Soon after my mother bought me a book called The Writer's Marketplace, which provided a list of publishers ("real" publishers) and their submission guidelines. Some only accepted submissions through agents, so I ignored those, and looked specifically for publishers that accepted unsolicited manuscripts. Armed with that knowledge, I submitted my novel to several fantasy publishers. Response time was measured in months, so I tried to forget about it and continued to write.

Over the next four years, I attended college and wrote two more novels. I felt them both to be far superior to my first effort, and they were. They still sucked. Using an updated edition of The Writer's Marketplace, I submitted these manuscripts to publishers as well. As time went on, the rejections trickled in, with rejection letters ranging from the obviously photocopied form letter, to one standout that was not a form letter, but said that my writing had promise, and encouraged me to send them more work. Nowadays I look back on that and can't imagine what they were thinking in encouraging me. What I had sent them was ghastly.

The bullet I dodged here was of my own making. My writing still sucked, so notwithstanding the encouragement, my submissions probably came nowhere near to being accepted. But what if they had been?

I had submitted out of the wilderness of complete ignorance. I assumed that if by some miracle my book was accepted for publication, we'd have some friendly negotiations, I'd sign a contract, there would be some editing, the book would be published, the royalties would roll in, and everything would be grand. It never occurred to me that a publisher might not have my best interests at heart. But the evils of legacy publishing are a story for another time.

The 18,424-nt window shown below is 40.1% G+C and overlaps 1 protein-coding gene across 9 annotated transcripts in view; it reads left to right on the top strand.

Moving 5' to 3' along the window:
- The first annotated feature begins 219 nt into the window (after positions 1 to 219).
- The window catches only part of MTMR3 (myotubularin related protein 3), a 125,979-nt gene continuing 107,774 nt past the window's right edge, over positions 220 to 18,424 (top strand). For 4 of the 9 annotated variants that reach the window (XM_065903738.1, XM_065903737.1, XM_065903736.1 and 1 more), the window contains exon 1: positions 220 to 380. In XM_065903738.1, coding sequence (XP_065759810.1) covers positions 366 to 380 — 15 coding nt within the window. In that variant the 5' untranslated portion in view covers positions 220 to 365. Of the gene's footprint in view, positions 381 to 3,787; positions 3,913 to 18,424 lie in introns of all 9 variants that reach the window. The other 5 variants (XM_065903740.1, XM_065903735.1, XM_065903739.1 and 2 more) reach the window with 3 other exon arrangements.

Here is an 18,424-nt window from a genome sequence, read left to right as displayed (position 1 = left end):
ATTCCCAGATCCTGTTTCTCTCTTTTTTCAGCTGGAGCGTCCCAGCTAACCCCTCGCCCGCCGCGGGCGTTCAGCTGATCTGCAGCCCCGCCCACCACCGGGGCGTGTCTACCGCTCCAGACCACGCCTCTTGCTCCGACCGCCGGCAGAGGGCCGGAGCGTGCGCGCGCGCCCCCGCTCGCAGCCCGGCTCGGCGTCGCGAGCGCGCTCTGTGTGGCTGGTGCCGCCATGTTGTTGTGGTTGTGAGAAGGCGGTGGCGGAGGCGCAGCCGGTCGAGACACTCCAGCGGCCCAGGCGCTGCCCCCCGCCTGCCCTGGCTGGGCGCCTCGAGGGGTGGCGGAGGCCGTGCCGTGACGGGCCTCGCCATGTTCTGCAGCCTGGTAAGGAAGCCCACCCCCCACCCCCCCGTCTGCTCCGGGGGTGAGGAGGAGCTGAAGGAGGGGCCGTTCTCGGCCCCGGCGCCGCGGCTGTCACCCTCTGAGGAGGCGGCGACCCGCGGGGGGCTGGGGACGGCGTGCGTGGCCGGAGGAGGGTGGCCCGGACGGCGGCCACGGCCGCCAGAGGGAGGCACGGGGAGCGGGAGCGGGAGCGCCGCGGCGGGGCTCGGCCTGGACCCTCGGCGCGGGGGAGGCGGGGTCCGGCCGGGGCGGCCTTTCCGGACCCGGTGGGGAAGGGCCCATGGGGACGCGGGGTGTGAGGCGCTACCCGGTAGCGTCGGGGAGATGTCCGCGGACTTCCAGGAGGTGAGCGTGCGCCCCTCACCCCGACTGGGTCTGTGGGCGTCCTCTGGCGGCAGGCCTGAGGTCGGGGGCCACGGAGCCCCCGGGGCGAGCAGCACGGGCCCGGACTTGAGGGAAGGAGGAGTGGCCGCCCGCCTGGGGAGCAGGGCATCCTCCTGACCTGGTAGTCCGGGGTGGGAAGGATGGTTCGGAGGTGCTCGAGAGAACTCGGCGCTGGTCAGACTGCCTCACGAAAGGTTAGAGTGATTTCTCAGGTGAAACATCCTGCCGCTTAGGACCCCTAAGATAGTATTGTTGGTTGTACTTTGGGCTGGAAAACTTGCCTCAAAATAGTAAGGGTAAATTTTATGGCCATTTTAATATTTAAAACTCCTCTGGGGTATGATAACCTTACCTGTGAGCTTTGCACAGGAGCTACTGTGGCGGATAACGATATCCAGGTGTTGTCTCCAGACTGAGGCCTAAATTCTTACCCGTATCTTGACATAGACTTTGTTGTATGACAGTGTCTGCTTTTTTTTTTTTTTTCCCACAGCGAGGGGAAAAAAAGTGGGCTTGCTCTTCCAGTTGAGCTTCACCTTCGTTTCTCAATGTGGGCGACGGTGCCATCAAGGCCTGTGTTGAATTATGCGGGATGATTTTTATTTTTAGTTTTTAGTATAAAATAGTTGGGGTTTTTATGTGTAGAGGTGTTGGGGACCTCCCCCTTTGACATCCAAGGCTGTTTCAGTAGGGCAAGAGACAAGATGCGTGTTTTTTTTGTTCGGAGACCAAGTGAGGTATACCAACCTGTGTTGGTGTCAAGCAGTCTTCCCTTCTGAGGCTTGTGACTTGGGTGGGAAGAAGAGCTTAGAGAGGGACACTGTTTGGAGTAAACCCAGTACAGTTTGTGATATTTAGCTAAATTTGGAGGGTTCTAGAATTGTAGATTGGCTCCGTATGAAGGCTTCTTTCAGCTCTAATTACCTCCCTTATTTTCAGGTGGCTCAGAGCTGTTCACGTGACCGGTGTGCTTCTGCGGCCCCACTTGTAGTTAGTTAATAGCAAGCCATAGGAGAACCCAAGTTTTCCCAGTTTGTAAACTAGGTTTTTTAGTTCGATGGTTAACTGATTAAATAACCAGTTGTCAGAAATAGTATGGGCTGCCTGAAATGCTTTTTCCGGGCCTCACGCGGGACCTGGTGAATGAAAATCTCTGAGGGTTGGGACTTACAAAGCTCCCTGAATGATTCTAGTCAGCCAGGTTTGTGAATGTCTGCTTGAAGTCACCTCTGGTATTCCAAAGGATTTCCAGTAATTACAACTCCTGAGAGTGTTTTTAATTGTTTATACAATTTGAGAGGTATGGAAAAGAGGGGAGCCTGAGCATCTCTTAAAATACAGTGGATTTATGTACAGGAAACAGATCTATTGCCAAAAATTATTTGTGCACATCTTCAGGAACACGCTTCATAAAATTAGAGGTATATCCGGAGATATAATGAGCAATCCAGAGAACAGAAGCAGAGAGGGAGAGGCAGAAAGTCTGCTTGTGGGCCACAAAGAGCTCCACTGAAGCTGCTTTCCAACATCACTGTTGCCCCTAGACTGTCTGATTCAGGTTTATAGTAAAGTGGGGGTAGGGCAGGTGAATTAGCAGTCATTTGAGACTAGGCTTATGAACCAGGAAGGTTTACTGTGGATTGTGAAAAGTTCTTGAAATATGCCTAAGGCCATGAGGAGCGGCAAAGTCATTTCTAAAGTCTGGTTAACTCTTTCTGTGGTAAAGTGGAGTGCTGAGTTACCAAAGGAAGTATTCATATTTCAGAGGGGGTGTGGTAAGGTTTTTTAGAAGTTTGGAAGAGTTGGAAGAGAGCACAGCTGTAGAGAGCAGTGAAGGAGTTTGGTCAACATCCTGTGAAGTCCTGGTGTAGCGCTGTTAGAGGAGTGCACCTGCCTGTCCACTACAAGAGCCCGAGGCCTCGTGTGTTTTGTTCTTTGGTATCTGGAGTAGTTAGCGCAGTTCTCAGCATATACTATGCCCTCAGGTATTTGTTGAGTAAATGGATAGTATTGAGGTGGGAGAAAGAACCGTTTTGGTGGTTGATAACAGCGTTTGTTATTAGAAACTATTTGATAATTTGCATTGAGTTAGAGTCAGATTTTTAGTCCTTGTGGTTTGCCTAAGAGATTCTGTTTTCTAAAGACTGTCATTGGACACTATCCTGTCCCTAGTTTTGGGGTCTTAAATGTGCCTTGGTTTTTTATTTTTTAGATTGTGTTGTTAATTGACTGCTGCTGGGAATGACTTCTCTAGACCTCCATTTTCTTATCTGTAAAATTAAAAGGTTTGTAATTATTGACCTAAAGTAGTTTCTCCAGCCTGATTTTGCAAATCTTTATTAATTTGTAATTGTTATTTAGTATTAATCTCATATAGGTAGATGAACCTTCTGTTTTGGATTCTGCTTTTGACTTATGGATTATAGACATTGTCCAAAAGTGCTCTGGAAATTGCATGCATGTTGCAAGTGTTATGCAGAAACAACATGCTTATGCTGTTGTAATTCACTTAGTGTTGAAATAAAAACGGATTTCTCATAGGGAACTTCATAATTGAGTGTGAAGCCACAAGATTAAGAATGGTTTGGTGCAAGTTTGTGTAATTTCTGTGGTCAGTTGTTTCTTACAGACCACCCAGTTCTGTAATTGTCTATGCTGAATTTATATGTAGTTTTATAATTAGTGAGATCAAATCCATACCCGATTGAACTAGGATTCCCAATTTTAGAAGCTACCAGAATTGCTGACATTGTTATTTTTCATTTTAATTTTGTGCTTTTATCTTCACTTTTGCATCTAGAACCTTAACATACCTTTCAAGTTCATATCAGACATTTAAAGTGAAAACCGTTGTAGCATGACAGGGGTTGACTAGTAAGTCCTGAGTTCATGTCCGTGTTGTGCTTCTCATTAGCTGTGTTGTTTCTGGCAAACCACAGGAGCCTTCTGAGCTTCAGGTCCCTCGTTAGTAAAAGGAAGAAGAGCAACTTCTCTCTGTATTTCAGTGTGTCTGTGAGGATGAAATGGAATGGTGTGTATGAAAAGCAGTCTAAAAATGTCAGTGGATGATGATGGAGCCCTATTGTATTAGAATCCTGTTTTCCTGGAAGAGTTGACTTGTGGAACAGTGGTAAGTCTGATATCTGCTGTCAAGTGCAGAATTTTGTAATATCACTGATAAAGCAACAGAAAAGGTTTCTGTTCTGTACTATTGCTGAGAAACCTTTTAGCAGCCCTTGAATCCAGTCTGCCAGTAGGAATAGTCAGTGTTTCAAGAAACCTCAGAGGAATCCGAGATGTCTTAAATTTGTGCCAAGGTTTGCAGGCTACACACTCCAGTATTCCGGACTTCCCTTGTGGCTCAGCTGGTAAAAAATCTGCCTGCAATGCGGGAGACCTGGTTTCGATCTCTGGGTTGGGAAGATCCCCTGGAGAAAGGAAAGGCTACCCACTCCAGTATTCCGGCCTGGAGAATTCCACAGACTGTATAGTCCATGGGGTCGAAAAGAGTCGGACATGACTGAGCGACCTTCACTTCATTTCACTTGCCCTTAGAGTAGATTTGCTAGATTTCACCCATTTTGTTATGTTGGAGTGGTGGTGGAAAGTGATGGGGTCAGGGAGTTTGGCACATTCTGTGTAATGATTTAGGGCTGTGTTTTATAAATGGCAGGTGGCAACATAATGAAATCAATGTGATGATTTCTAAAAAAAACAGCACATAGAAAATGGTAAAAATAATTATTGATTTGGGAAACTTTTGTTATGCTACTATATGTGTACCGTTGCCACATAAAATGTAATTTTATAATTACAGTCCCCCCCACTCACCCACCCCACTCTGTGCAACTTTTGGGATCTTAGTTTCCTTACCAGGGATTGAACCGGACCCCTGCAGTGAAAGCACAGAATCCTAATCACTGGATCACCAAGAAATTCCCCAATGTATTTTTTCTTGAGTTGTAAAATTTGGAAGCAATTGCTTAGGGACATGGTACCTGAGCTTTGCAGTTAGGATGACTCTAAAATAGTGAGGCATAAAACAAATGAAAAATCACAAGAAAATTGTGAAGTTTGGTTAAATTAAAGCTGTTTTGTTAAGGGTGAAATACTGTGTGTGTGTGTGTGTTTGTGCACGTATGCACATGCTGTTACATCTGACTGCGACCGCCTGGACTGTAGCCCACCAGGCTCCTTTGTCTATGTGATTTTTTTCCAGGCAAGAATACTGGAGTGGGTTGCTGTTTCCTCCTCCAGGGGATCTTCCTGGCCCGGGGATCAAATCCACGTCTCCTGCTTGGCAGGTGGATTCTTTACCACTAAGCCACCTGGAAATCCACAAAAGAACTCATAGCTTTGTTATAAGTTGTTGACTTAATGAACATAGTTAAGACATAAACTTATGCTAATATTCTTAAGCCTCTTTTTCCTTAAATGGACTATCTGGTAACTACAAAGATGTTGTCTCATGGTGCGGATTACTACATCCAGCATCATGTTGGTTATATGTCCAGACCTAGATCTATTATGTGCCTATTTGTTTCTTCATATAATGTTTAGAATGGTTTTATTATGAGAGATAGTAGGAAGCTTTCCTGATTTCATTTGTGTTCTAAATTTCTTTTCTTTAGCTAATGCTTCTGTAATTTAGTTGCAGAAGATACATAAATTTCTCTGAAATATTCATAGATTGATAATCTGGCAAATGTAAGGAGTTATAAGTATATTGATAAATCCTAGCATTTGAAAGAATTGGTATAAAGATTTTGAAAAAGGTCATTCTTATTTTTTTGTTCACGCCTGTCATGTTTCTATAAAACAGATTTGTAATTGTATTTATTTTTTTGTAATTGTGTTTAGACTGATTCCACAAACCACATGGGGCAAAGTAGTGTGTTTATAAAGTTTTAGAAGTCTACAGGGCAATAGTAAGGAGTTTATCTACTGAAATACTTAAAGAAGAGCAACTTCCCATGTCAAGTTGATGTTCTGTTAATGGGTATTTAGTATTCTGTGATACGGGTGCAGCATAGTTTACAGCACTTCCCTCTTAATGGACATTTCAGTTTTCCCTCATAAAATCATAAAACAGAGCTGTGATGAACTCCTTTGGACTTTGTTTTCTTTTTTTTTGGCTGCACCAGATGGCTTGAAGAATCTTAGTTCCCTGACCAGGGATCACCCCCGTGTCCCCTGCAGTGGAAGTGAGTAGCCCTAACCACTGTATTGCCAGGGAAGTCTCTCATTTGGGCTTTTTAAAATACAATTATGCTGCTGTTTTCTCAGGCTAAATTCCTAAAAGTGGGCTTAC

*  *  *

In 1997 I started graduate school, and any time I had for writing was quickly swallowed up by the workload. It was years and years before I would seriously look at writing again.

I had been a fan of Games Workshop's games since the 1980s (see above), and was most deeply interested in the grimdark future of Warhammer 40,000. I played the games, read the novels, painted the miniatures, wrote up battle reports (q.v. this blog), and so on. Then I found out in 2010 that they were accepting submissions for potential new authors for the Black Library (their fiction publishing wing). The Warhammer 40k universe is a big one, and I thought there might be room in it for some of my stories.

I talked with my good friend Jack Badelaire, who also expressed interest in making a submission, and so the two of us worked on stories in parallel. However, he ended up losing interest and focusing on something else--writing his own stuff and submitting it to Kindle Direct Publishing. I thought he was missing the boat. Here was a great opportunity! We had the opportunity of writing for the Black Library, alongside the likes of Dan Abnett, Graham McNeill, and Aaron Dembski-Bowden. In the end, I submitted proposals for one short story and two novels.


Or were they the sounds of bullets zipping by in the distance?

Again, I thought that if my work was accepted, I'd be writing stories for fun and living the high life.
Now a little wiser, I've come to learn that had my work been accepted there, I would have been involved in writing books on spec, with deadlines, not very much money... and everything I wrote would be the property of GW for the life of the copyright. I didn't realize it at the time, but I was fortunate to be rejected.

*  *  *

In the meantime Jack had opened the door to Kindle Direct Publishing (KDP). His success would spur me to revisit my old writing and try it myself. KDP would be the magic bullet.